Here’s a photo of Jeff from an earlier time, when he found himself published alongside Stephen King in Rod Sterling’s The Twilight Zone Magazine:

Jeff3

Other incarnations in the life of Jeff Whitmore include a stint as standup comic (his daughter, a standup herself, invited Jeff to join her on stage at the Purple Onion in San Francisco, the Improve in San Jose, and elsewhere); and, as “Doc Savvy,” providing the Monterey County Herald with a humor column fleshed out with cartoons signed by “Roka” (another pseudonym). I first met Jeff when we both, working free-lance, wrote profile pieces for Monterey Blues Festival programs: the reward for which, having written about performers–and I did interview the first (but wasn’t doing very well until I mentioned a Detroit, Hastings Street, Ford Motor Company connection)–was to see and hear John Lee Hooker, James Brown, and Little Richard “live.” Jeff and I also shared space in Monterey Life, a magazine under the stewardship of mutual friend George Fuller, which Jeff previously edited.

Here are a couple of Roka cartoons–so much fun that I will include others throughout this post:

Roka1   Roka5

Jeff’s most recent literary project is a novel, also written under the name Sterling Johnson: Dangerous Knaves. I’d like to spend some time (and space) telling you about this, for the book is well worth it. The protagonist or hero is a three-foot six-inch wonder (and he truly is—or becomes so!) named Winthrop Mead. The novel not only tells the tale of his “coming of age,” but his encounters with a collection of highly unscrupulous characters (so “crooked,” as my Arkansas father would say, they “could crawl up into a corkscrew and sleep with great repose”). I won’t give away the eventual outcome of the entanglement—for it’s the means of getting there that really counts, and Winthrop has a host of wild adventures throughout “getting to” the book’s close.

Here’s the cover of Dangerous Knaves–which can be found for purchase on Amazon.com: http://www.amazon.com/Dangerous-Knaves-Sterling-Johnson/dp/193553078X/ref=sr_1_1?s=books&ie=UTF8&qid=1404258863&sr=1-1&keywords=Dangerous+Knaves.

Dangerous Knaves

 The setting is Boston, a city Jeff Whitmore (Sterling Johnson) knows well not only as an imagined entity (making that city come alive through the manner in which he allows his characters to experience it), but existentially as well—for one of the charms of the book is its occasionally “autobiographical” tone, as if the author knows every square inch of Boston well, from top to bottom, inside and out—and I more than suspect he does.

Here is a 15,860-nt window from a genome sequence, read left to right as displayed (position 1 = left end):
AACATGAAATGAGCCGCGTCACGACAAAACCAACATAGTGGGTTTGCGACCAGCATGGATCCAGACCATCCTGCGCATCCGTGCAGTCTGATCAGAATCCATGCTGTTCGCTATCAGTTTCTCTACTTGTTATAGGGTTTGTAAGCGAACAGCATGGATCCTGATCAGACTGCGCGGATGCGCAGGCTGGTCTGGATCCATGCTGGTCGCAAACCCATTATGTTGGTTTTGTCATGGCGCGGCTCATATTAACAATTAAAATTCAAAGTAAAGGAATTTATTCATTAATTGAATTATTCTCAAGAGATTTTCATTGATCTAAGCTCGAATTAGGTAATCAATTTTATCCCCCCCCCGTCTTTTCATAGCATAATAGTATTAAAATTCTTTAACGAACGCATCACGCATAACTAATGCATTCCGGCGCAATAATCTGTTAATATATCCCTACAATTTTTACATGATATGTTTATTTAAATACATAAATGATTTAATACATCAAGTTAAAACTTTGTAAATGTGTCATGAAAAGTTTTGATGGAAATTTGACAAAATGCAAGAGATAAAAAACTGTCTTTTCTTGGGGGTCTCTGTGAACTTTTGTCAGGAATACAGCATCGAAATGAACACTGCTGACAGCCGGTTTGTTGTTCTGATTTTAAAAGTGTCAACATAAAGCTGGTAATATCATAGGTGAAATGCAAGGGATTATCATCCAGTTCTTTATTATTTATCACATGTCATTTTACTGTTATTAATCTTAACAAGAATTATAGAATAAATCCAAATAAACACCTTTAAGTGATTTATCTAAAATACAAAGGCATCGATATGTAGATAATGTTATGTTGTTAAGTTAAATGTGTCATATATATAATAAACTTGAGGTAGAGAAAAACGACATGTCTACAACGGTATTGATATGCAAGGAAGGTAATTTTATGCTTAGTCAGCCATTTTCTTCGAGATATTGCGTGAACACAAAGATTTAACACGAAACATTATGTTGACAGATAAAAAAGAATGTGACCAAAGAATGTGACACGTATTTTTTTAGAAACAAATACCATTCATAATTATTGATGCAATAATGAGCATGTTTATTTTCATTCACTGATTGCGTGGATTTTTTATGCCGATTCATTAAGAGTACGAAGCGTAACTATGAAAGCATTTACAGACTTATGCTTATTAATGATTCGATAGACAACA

The novel opens with an epigraph from Cotton Mather, on “the notion of procuring Invisibility by any Natural Expedient yet known”: a goal the characters pursue, each in his or her own way, housed within the actuality (depicted on every sensory level, not just sight) of not just Boston, but Germany, Cape Cod, San Francisco, and Big Sur thrown in for grand measure—and for solid dramatic and humorous effect.

Sterling Johnson has a host of serious things to say about human “nature’ or behavior, but he is essentially a comic writer—and the very first sentence sets the tone: “Call him Ishmael?” followed by a single word, “Ridiculous,” this embellished by a description of Winthrop Mead as “an outcast, true … content to bear that solid New England name,” a creature who carries himself “with the grace of a natural athlete”; trim and fit, even though he only weighs seventy-six pounds.

We learn that “a tangle of events” had a hand (and another human appendage) in his birth (I won’t give away that side of the story, but it’s fun), yet that the birth was not at all well received by his grandmother, Elva Stone, a rich widow (banking: “a prominent figure in Boston society”), a woman who sizes up the father, Henry, as a potential prospect for her daughter, “like a racetrack tout evaluating a two-year-old” (a sample of Jeff’s, or Sterling’s fine phrasing), and then concludes, “Money and job security would soften the thud of her daughter’s lack of charm” (her daughter’s “matrimonial clock approaching midnight”).

Elva’s appraisal of her new grandson is just outright cruel: admonishing her daughter, she says, “You have whelped a monster,” and brought “discredit and shame to the name of Stone.” The author skillfully balances such discord with humor. The doctor tells Henry, “You see, Mr. Mead, your son is very small”; to which the father replies, “I imagine so. He’s a baby.”

Break time for two more Roka cartoons:

Roka4   Roka2